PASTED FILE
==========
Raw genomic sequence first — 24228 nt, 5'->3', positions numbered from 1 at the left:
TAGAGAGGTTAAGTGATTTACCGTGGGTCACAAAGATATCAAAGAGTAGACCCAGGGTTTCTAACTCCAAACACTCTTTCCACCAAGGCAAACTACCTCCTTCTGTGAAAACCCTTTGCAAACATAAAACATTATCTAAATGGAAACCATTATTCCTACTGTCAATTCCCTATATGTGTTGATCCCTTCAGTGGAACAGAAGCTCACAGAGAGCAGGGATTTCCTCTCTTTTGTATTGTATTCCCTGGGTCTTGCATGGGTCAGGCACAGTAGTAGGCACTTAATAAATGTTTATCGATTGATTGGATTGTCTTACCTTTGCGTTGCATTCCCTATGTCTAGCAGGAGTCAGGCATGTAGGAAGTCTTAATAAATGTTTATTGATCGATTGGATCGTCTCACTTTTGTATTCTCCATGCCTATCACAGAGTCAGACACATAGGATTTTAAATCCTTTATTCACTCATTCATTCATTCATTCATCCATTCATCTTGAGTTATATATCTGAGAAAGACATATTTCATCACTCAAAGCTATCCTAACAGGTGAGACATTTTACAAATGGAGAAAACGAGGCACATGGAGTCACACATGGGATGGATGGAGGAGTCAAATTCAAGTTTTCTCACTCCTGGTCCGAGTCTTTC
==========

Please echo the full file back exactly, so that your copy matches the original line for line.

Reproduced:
Raw genomic sequence first — 24228 nt, 5'->3', positions numbered from 1 at the left:
TAGAGAGGTTAAGTGATTTACCGTGGGTCACAAAGATATCAAAGAGTAGACCCAGGGTTTCTAACTCCAAACACTCTTTCCACCAAGGCAAACTACCTCCTTCTGTGAAAACCCTTTGCAAACATAAAACATTATCTAAATGGAAACCATTATTCCTACTGTCAATTCCCTATATGTGTTGATCCCTTCAGTGGAACAGAAGCTCACAGAGAGCAGGGATTTCCTCTCTTTTGTATTGTATTCCCTGGGTCTTGCATGGGTCAGGCACAGTAGTAGGCACTTAATAAATGTTTATCGATTGATTGGATTGTCTTACCTTTGCGTTGCATTCCCTATGTCTAGCAGGAGTCAGGCATGTAGGAAGTCTTAATAAATGTTTATTGATCGATTGGATCGTCTCACTTTTGTATTCTCCATGCCTATCACAGAGTCAGACACATAGGATTTTAAATCCTTTATTCACTCATTCATTCATTCATTCATCCATTCATCTTGAGTTATATATCTGAGAAAGACATATTTCATCACTCAAAGCTATCCTAACAGGTGAGACATTTTACAAATGGAGAAAACGAGGCACATGGAGTCACACATGGGATGGATGGAGGAGTCAAATTCAAGTTTTCTCACTCCTGGTCCGAGTCTTTC